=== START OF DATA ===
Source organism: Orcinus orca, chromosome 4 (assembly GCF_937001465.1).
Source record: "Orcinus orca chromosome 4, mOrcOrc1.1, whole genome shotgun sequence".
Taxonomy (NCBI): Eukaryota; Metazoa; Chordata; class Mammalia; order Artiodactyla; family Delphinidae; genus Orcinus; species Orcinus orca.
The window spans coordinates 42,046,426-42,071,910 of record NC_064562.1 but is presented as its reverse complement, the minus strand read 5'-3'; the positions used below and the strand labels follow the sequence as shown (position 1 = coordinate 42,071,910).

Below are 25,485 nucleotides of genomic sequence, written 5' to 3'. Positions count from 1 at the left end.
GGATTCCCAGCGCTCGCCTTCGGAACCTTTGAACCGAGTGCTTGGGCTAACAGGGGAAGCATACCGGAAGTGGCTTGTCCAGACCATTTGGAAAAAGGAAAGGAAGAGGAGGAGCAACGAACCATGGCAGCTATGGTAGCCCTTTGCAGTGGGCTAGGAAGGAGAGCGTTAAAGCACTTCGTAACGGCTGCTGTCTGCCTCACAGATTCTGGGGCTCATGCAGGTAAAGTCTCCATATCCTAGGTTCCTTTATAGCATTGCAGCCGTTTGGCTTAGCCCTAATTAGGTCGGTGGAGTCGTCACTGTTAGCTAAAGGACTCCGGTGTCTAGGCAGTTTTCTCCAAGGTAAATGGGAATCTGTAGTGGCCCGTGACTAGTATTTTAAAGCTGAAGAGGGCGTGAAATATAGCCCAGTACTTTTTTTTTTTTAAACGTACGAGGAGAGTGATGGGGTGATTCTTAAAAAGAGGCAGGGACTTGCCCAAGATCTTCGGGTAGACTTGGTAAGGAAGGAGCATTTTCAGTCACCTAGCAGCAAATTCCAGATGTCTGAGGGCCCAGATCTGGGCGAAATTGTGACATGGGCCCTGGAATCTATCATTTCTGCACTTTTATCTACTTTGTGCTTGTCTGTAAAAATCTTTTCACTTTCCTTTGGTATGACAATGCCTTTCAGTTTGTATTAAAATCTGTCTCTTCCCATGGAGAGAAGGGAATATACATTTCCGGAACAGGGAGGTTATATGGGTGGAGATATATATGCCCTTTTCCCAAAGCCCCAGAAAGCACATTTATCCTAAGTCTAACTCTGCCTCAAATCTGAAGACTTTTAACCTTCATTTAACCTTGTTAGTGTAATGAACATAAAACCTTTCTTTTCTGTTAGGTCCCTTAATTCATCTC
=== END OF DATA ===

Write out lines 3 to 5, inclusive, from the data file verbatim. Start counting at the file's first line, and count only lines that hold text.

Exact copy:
Taxonomy (NCBI): Eukaryota; Metazoa; Chordata; class Mammalia; order Artiodactyla; family Delphinidae; genus Orcinus; species Orcinus orca.
The window spans coordinates 42,046,426-42,071,910 of record NC_064562.1 but is presented as its reverse complement, the minus strand read 5'-3'; the positions used below and the strand labels follow the sequence as shown (position 1 = coordinate 42,071,910).

Below are 25,485 nucleotides of genomic sequence, written 5' to 3'. Positions count from 1 at the left end.